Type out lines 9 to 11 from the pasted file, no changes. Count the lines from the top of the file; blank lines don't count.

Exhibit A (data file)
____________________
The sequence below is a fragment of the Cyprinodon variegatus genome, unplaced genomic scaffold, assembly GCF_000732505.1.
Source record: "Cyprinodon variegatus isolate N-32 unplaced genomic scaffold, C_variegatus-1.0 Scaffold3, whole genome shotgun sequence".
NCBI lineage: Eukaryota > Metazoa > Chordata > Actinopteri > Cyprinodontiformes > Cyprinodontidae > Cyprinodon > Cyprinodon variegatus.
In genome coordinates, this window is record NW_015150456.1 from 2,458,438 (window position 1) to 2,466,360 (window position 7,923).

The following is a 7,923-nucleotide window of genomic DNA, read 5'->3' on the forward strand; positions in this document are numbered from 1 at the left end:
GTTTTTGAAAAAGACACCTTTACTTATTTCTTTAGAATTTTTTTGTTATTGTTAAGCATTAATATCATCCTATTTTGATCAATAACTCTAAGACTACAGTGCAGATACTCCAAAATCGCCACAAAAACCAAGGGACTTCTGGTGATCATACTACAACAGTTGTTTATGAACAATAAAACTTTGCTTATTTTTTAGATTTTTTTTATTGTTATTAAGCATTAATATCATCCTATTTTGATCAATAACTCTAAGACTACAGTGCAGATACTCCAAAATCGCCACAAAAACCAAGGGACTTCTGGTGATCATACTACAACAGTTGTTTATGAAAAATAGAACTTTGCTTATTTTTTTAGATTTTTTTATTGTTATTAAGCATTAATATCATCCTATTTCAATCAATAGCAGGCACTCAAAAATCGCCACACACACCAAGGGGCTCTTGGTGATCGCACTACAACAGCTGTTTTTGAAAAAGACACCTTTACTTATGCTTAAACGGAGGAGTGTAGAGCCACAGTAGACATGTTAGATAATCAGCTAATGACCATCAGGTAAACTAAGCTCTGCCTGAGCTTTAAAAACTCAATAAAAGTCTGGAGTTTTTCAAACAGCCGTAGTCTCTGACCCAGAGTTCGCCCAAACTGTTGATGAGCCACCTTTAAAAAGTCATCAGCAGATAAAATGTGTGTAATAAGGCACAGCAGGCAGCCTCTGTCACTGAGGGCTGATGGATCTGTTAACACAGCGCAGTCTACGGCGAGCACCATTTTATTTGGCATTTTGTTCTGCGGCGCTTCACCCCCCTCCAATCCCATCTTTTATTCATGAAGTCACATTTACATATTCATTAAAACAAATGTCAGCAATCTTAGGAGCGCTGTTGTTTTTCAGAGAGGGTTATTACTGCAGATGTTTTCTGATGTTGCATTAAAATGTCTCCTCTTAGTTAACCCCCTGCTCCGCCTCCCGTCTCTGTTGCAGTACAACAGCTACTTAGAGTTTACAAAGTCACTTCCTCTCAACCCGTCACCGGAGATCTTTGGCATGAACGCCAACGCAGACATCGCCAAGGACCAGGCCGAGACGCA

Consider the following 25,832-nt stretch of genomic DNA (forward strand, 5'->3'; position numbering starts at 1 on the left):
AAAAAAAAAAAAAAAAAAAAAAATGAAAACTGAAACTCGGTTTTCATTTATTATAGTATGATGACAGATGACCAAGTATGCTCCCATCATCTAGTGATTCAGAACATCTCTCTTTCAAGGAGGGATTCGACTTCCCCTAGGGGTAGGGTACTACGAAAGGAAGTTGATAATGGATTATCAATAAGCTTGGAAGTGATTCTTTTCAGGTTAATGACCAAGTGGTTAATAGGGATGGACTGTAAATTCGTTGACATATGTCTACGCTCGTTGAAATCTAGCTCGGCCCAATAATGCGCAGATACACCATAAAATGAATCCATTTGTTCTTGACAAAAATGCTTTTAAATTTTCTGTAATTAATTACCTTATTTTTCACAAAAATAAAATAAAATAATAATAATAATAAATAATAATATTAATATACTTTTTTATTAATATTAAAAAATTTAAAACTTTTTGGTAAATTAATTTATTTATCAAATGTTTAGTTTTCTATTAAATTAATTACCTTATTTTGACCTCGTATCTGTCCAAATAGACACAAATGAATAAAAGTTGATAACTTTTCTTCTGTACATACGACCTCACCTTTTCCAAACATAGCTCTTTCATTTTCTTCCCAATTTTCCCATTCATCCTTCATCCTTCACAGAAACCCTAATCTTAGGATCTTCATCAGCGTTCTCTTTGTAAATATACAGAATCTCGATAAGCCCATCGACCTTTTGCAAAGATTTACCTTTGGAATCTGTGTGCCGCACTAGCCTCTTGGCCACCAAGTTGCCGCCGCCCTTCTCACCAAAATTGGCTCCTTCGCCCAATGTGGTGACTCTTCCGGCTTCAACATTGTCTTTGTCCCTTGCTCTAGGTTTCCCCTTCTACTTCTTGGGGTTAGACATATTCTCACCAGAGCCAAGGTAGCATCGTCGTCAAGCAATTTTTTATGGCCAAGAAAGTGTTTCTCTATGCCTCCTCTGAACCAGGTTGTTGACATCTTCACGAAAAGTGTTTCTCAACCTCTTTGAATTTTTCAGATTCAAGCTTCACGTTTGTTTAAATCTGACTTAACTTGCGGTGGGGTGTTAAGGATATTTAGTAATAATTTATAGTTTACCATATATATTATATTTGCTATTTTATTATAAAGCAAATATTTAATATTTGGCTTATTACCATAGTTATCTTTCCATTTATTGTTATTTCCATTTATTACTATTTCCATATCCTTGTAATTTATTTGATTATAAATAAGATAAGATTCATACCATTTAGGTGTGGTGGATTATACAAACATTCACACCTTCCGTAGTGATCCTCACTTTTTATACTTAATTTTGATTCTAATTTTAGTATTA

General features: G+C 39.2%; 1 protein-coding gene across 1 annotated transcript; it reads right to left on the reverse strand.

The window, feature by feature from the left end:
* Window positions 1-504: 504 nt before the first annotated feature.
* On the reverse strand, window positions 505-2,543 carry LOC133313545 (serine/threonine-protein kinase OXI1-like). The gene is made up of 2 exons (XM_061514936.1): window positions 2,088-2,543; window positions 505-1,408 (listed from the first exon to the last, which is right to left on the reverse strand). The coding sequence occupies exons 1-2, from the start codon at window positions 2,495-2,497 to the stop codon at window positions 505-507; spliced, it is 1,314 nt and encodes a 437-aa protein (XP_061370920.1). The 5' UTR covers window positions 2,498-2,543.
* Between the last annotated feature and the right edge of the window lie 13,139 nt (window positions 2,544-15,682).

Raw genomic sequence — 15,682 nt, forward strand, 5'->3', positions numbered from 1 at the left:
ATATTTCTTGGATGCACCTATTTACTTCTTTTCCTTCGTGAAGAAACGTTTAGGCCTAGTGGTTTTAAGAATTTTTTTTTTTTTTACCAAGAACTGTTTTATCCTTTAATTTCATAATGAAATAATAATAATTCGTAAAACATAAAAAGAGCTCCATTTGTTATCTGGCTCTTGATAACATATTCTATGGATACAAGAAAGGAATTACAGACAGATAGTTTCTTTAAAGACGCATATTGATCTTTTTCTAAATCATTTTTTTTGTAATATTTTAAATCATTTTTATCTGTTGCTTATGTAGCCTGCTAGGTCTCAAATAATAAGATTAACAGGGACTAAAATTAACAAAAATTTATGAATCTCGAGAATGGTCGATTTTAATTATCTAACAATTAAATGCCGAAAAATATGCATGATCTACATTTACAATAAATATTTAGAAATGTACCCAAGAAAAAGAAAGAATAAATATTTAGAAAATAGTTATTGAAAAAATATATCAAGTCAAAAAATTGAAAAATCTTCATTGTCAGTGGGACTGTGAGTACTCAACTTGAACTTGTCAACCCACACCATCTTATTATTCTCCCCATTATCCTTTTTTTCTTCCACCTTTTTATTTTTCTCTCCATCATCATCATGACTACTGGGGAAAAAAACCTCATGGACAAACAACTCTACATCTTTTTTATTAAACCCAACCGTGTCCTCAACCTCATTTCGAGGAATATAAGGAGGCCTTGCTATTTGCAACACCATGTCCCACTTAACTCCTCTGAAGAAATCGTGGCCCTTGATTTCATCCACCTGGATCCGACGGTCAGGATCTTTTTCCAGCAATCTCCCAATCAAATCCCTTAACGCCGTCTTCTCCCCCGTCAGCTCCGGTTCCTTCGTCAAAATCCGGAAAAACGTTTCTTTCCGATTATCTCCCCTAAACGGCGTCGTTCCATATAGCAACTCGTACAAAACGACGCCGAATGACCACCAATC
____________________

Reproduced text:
General features: G+C 39.2%; 1 protein-coding gene across 1 annotated transcript; it reads right to left on the reverse strand.

The window, feature by feature from the left end:
* Window positions 1-504: 504 nt before the first annotated feature.